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The Meaning of Lent

02/23/20 Isaiah 58:6-7

"Is not this the kind of fasting I have chosen: to loose the chains of injustice and untie the cords of the yoke, to set the oppressed free and break every yoke? Is it not to share your food with the hungry and to provide the poor wanderer with shelter— when you see the naked, to clothe them, and not to turn away from your own flesh and blood?"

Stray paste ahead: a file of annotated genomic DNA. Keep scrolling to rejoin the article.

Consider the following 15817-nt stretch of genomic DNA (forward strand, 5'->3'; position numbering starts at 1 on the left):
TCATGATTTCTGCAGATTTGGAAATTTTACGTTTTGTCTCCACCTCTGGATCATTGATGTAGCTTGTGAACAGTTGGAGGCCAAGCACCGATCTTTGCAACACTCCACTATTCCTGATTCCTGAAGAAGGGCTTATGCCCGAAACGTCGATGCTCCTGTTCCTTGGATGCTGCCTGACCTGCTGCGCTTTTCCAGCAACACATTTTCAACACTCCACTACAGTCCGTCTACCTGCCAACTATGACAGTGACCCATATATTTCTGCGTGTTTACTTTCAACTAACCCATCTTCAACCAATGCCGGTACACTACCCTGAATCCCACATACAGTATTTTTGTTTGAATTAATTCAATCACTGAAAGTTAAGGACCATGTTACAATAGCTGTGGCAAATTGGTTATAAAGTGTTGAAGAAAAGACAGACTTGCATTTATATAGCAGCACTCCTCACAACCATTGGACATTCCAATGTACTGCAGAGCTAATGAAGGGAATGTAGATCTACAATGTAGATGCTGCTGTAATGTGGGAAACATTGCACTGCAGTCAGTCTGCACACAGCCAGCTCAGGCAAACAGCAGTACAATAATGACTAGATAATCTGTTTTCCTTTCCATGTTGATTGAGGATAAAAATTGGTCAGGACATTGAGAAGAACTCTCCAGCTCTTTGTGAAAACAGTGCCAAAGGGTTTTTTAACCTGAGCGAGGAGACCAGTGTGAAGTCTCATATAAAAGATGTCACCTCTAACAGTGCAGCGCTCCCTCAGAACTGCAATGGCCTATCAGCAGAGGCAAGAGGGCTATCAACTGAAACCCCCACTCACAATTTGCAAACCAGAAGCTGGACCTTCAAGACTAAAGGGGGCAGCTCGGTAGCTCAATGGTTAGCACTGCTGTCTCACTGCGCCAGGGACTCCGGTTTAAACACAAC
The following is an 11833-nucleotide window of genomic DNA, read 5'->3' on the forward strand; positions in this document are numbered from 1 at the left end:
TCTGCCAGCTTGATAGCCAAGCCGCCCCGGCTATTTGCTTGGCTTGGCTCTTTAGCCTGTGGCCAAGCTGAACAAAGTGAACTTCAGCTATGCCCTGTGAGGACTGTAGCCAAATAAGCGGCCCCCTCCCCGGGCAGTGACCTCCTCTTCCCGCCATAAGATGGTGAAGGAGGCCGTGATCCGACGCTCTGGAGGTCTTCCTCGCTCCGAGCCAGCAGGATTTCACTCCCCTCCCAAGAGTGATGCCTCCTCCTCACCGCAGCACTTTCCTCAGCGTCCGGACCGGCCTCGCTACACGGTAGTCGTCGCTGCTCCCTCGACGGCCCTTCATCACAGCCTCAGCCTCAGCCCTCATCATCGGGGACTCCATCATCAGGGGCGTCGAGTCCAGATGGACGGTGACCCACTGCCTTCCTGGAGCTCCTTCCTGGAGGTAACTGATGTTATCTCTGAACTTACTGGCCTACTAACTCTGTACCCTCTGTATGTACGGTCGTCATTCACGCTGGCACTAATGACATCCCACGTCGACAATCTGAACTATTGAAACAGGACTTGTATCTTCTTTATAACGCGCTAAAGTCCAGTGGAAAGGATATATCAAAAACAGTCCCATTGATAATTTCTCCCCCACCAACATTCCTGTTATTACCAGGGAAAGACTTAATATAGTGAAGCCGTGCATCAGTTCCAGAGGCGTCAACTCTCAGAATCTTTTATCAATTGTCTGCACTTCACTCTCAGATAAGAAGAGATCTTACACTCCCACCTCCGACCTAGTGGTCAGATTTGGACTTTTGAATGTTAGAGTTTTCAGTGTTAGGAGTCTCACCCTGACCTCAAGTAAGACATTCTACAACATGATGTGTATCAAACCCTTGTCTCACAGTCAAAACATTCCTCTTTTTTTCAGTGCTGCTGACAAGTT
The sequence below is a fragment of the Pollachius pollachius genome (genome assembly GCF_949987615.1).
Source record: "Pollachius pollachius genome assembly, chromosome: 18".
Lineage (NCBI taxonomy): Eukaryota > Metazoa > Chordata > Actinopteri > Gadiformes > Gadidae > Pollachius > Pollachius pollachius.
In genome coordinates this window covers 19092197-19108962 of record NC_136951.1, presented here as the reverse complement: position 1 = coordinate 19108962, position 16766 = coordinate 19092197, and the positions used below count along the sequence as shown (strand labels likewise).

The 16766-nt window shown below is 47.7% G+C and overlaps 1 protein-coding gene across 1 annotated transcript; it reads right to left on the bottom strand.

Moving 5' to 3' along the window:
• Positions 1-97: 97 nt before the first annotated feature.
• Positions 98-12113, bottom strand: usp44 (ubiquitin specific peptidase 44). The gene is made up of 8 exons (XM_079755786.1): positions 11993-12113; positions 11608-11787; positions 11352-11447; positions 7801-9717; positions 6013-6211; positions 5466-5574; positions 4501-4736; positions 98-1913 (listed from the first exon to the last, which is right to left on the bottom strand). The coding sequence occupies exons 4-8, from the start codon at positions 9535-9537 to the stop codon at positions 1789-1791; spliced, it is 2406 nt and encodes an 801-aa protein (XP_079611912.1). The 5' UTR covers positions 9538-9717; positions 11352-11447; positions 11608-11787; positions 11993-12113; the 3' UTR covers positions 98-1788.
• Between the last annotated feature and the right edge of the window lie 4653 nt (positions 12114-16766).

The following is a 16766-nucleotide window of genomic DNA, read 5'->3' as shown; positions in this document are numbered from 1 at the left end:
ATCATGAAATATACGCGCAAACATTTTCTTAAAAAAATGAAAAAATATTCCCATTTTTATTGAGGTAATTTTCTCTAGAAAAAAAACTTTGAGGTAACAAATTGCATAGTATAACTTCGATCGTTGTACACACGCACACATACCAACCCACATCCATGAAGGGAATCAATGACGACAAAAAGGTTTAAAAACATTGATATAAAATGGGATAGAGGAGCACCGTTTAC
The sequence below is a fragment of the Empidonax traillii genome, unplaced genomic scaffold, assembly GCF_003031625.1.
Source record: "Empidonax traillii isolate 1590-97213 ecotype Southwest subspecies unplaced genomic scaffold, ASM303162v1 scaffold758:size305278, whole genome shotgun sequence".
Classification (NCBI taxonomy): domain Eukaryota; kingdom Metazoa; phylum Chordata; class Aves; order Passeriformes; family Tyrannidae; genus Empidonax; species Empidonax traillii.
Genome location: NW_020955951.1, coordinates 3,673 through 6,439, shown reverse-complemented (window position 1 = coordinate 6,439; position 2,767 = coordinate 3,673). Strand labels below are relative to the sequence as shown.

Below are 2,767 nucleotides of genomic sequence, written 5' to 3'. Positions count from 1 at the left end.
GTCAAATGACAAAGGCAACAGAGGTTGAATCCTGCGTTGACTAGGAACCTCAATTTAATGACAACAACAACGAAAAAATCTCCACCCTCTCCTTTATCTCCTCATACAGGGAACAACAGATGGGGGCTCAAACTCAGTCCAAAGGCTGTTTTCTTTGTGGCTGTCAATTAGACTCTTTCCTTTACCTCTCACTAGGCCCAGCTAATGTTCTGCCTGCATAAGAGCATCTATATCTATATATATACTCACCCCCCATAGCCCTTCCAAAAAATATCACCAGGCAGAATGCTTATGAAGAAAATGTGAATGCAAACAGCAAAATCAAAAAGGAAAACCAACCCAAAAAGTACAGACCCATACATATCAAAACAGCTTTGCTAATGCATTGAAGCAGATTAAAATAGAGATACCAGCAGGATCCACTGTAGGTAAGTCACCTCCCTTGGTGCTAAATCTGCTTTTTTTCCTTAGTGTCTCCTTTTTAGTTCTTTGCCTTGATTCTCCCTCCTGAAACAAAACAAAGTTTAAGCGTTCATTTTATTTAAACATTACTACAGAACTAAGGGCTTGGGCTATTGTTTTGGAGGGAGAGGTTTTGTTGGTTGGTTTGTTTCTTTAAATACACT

I want to speak about Lent. This coming Wednesday, Lent begins for Western Christians, especially Roman Catholics, Lutherans, Episcopalians, Methodists, United Church of Christ (Congregationalists), and Presbyterians. Not all Christian denominations celebrate or recognize Lent. Although Lent is all about fasting, self-denial, and giving up things, those that do acknowledge Lent do so at various degrees of participation. For Eastern Catholics and Eastern Orthodox, Great Lent begins on Monday. It is known by several names: Clean Monday, Pure Monday, or Green Monday, because it is considered the first day of Spring by some Greek Christians. A very few of the Eastern Catholics, the Maronites, call it Ash Monday. It is a time when you clean your body, your house, your mind and consciousness. The entire first week of Lent is known as “Clean Week” to this subsection of Christianity. Clean Monday is a reminder that we should begin Lent with good intentions and a desire to clean our spiritual house. It is a day of strict fasting for Eastern Catholics and Eastern Orthodox, including abstinence not only from meat but from eggs and dairy products as well. If you thought that is different, then there is Tuesday. Historically the day before the standard Ash Wednesday is Shrove Tuesday. Shrove is the past tense of shrive, which refers to a priest hearing a confession, assigning penance, and forgiving the sins of the penitent. Shrove Tuesday is also known as Fat Tuesday, which is celebrated as Mardi Gras, which means Fat Tuesday in French. Historically, Shrove Tuesday was a rather solemn day, but over time a last feast was added to the day. This was like knowing you were going on a diet, so the day before your diet begins, you have four large fat-laden meals, six bowls of ice cream, a half-gallon of mashed potatoes with loads of butter as a snack, and a quart of whole eggnog before you go to bed. In centuries past, the Lenten fast was far more rigorous than it is today, and Christians were required to abstain from all meat and food that came from animals, such as milk, cheese, butter, eggs, and animal fats. So, all of those items needed to be used up before the fast began, and various Christian nations developed their own meat dishes, rich breads, and desserts for one last feast before the austerity of Lent. And thus, the day became known as "Fat Tuesday" for obvious reasons. Of course, given the human animal drives, in some cases, we have turned the joyous festivities of Mardi Gras into a completely hedonistic ritual, sometimes dipping into our absolute lowest urges that need fulfillment. After Fat Tuesday, meat and dairy and eggs would all be preserved in various ways and brought out again for the Easter feast. The Easter feast would last a full eight days, from Easter Sunday through the Sunday after Easter, known today as Divine Mercy Sunday). Among the English-speaking peoples of Great Britain and her colonies, Fat Tuesday is often known as Pancake Day, because they used up their dairy and eggs by making pancakes and similar pastries. Likewise, Fat Tuesday is known as Paczki Day, after the rich, jelly-filled donuts made by Poles in Poland and the United States. The period from the last Sunday before Lent, which is today, through Fat Tuesday is known as Shrovetide. Today, the term Mardi Gras is often applied to the entire period of Shrovetide. In the Mediterranean countries (where the languages are derived Latin), Shrovetide is also known as Carnivale—that is, "goodbye to meat" (from carne, meaning meat, and vale, meaning farewell). Although Lent is not mentioned in the Bible, it is an important Liturgical event in many church calendars. The word Lent, or “Quadragesima,” has an obscure origin, and is probably a corruption of similar pagan terms in ancient Anglo, Saxon, and Germanic languages, all of which referred to spring, new life, and hope. The word Lent is derived from the German word Lenz, which itself came from the root word for 'long' – when the days began to noticeably grow longer. The Lenten season spans 40 days, excluding Sundays, culminating in Easter. During the 3rd Century when Lent originated, there was some controversy over whether Lent was 40 days or 40 hours in duration. In 325, at the Council of Nicaea, 40 days for Lent was made official. The number ‘40’ is Biblically symbolic for the amount of time necessary to prepare for an important spiritual endeavor; it means a sacred period of time. It does not necessarily mean 40 actual days; it is a reference to the time required for the spiritual attainment. The 40 days of Lent parallels the 40 days that Jesus prayed and fasted in the desert and overcame the temptations of the devil prior to beginning his public ministry. Therefore, we are to remain prayerful, penitent, and embrace self-denial during the period of Lent. Other references to 40 days include the rains during the time of Noah lasting 40 days; the 40 days Moses spent on Mount Sinai, which concluded in Moses receiving the Ten Commandments from God. There was also the 40 days that Elijah spent walking before he met with God on Mount Horeb, where he received the Torah. The Hebrews wandered the desert for 40 years; Jonah gave Nineveh 40 days to repent. Some believe that the period between the burial of Jesus in the tomb and his resurrection was 40 hours. The number 40 is significant in the Bible, and thus the time frame has been associated with Lent. Lent is intended to prepare us for Easter. It embodies the exalted idea of cleansing and disciplining the mind and body so that we can more easily receive and follow the Christ ideas. One of the ways people have honored Lent over the centuries has been through fasting. Praying and fasting have been long honored means of taking our thoughts away from the outer physical world and focusing on the inner spiritual. Today, if we recognize Lent at all, the idea has evolved into less strenuous means of self-denial, such as giving up drinking or eating meat or bread for 40 days. Some people are drawn to Lent on a grander scale, and are reincorporating prayer and fasting into the Lenten season. Prayer is pretty straight forward. God instructed, “Be still and know that I am God.” OK, we can do that. Perhaps for Lent, if we already don’t have time set aside for prayer, we can set aside five minutes a day and just be still, and sit in the silence with God. We can offer up a quick prayer then sit and be still. If we already have a prayer time, perhaps we could consider giving five more minutes a day. But what about fasting? Praying and fasting are methods of communing with God. Fasting and feasting are opposites but are linked in this process. As we fast in one area, we can fill ourselves in another. For instance, when we give up bread for Lent: we fast from bread and feast on vegetables and other foods. If we literally fast from all foods for days at a time, we feast on liquids. We can also think outside the box of what fasting can be. Rather than giving up food, how about if we give up something else? So how about we restrict our television watching or newspaper reading and spend that time doing something nice for our spouse or in prayer? Fasting is another way of saying “Let go, and let God.” So why not fast from the idea that we can do it all ourselves, that we need no help? Instead, we can feast on the knowledge that God is our constant companion and source of all good. We could fast from the notion that any person or nation can stand in the way of God’s will and good for humankind. We can fast from our fears and doubts and feast on the idea that Christ’s power is surrounding us right now. I am giving you a summary from Phil Ressler book on “Forty Things to Give Up for Lent.” It is a good starting point toward a thoughtful Lent. One last thing about fasting: it is not meant as a public display. In Matthew 6:18, Christ tells his disciples, “Appear not unto men to fast, but unto your Father which is in secret; and the Father, which sees in secret will reward you openly.” We don’t need to share what we are doing with others, as some sort of badge of honor. This is a spiritual communion. We don’t need to ask someone else what they are doing for Lent. Lent is a good time to affirm the power of Christ within, which influences our thoughts, actions, words, and attitudes. Each of us is responsible for improving ourselves and our relationship with God. It is through effort and practice that we learn to deny our selfish interests and attend to the impulses of love for all of God’s children. As Theodore Parker stated: Self-denial is indispensable to a strong character, and the highest kind comes from a religious stock. True fasting, spiritual fasting, is when we withdraw our interest and attention from the worldly, unworthy, and non-productive thoughts that find their way into our minds; when we dedicate all that we are to God instead of the world. It is true prayer, true spiritual feasting, when we take that same mental energy – the same interest and attention - and devote it to the higher-minded thoughts of love, service, harmony, peace, and goodwill toward all. We are a diverse religion, and there is room for all of us. There is no need to judge those who choose differently in their attitudes toward Lent. Should we decide to participate in the Lenten opportunity … great. If not, that is great as well. There is no pressure, there are no requirements; there is nothing we need to do, or can do, to make God love us more. Lent is simply an opportunity to raise our awareness of God’s presence so that we can more adequately prepare our minds and hearts for the fullest expression of God in our lives. Whether we actually observe Lent or not, I encourage us to celebrate what Lent represents: to look forward to the signs of hope and new life. Christ said, “I have come that you might have life, and have it abundantly.” Spring is around the corner. Signs of life are preparing to bud right before our eyes, not only in the world, but within our hearts. As we give more of ourselves to Spirit, to our minds, hearts, and bodies, we are filled in new and wondrous gifts from God.